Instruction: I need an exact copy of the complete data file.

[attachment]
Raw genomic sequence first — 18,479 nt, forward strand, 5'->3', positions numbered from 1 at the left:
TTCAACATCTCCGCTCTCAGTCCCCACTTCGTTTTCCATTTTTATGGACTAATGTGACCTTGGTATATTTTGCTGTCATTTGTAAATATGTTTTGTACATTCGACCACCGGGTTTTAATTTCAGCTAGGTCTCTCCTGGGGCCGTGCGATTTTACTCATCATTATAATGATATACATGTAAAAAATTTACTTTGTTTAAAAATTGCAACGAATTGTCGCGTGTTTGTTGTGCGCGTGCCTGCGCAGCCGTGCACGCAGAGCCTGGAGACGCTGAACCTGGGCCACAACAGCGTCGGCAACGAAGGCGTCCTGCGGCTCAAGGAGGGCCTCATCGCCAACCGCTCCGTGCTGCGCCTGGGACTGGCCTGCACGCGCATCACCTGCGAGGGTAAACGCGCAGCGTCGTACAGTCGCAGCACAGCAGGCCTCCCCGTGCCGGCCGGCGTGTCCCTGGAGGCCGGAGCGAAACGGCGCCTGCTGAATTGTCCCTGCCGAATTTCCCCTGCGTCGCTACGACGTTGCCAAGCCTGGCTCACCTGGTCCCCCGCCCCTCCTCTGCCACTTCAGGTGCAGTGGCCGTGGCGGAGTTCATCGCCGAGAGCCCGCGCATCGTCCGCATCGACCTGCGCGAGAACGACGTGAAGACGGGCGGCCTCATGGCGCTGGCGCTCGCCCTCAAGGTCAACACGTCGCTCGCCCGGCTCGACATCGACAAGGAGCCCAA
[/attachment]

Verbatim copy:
Raw genomic sequence first — 18,479 nt, forward strand, 5'->3', positions numbered from 1 at the left:
TTCAACATCTCCGCTCTCAGTCCCCACTTCGTTTTCCATTTTTATGGACTAATGTGACCTTGGTATATTTTGCTGTCATTTGTAAATATGTTTTGTACATTCGACCACCGGGTTTTAATTTCAGCTAGGTCTCTCCTGGGGCCGTGCGATTTTACTCATCATTATAATGATATACATGTAAAAAATTTACTTTGTTTAAAAATTGCAACGAATTGTCGCGTGTTTGTTGTGCGCGTGCCTGCGCAGCCGTGCACGCAGAGCCTGGAGACGCTGAACCTGGGCCACAACAGCGTCGGCAACGAAGGCGTCCTGCGGCTCAAGGAGGGCCTCATCGCCAACCGCTCCGTGCTGCGCCTGGGACTGGCCTGCACGCGCATCACCTGCGAGGGTAAACGCGCAGCGTCGTACAGTCGCAGCACAGCAGGCCTCCCCGTGCCGGCCGGCGTGTCCCTGGAGGCCGGAGCGAAACGGCGCCTGCTGAATTGTCCCTGCCGAATTTCCCCTGCGTCGCTACGACGTTGCCAAGCCTGGCTCACCTGGTCCCCCGCCCCTCCTCTGCCACTTCAGGTGCAGTGGCCGTGGCGGAGTTCATCGCCGAGAGCCCGCGCATCGTCCGCATCGACCTGCGCGAGAACGACGTGAAGACGGGCGGCCTCATGGCGCTGGCGCTCGCCCTCAAGGTCAACACGTCGCTCGCCCGGCTCGACATCGACAAGGAGCCCAA